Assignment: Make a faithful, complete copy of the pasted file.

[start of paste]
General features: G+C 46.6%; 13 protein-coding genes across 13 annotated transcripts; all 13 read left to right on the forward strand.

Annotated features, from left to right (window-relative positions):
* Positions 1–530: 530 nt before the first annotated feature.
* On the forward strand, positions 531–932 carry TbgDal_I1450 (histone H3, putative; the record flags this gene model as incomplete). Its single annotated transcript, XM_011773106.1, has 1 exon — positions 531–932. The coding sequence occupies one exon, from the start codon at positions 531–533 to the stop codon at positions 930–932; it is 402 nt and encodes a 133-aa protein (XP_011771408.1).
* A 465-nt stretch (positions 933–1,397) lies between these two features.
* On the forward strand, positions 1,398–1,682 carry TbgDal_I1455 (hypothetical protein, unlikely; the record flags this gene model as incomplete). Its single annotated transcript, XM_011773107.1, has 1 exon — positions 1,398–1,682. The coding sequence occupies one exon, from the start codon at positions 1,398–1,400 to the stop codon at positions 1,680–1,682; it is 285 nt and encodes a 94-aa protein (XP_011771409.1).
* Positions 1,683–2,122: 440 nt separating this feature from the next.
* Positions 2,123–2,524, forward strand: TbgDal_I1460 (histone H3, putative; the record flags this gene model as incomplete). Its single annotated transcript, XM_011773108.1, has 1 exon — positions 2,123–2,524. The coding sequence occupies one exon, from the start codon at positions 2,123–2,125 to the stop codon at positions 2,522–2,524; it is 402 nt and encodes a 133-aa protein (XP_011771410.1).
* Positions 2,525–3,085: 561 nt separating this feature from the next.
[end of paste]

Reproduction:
General features: G+C 46.6%; 13 protein-coding genes across 13 annotated transcripts; all 13 read left to right on the forward strand.

Annotated features, from left to right (window-relative positions):
* Positions 1–530: 530 nt before the first annotated feature.
* On the forward strand, positions 531–932 carry TbgDal_I1450 (histone H3, putative; the record flags this gene model as incomplete). Its single annotated transcript, XM_011773106.1, has 1 exon — positions 531–932. The coding sequence occupies one exon, from the start codon at positions 531–533 to the stop codon at positions 930–932; it is 402 nt and encodes a 133-aa protein (XP_011771408.1).
* A 465-nt stretch (positions 933–1,397) lies between these two features.
* On the forward strand, positions 1,398–1,682 carry TbgDal_I1455 (hypothetical protein, unlikely; the record flags this gene model as incomplete). Its single annotated transcript, XM_011773107.1, has 1 exon — positions 1,398–1,682. The coding sequence occupies one exon, from the start codon at positions 1,398–1,400 to the stop codon at positions 1,680–1,682; it is 285 nt and encodes a 94-aa protein (XP_011771409.1).
* Positions 1,683–2,122: 440 nt separating this feature from the next.
* Positions 2,123–2,524, forward strand: TbgDal_I1460 (histone H3, putative; the record flags this gene model as incomplete). Its single annotated transcript, XM_011773108.1, has 1 exon — positions 2,123–2,524. The coding sequence occupies one exon, from the start codon at positions 2,123–2,125 to the stop codon at positions 2,522–2,524; it is 402 nt and encodes a 133-aa protein (XP_011771410.1).
* Positions 2,525–3,085: 561 nt separating this feature from the next.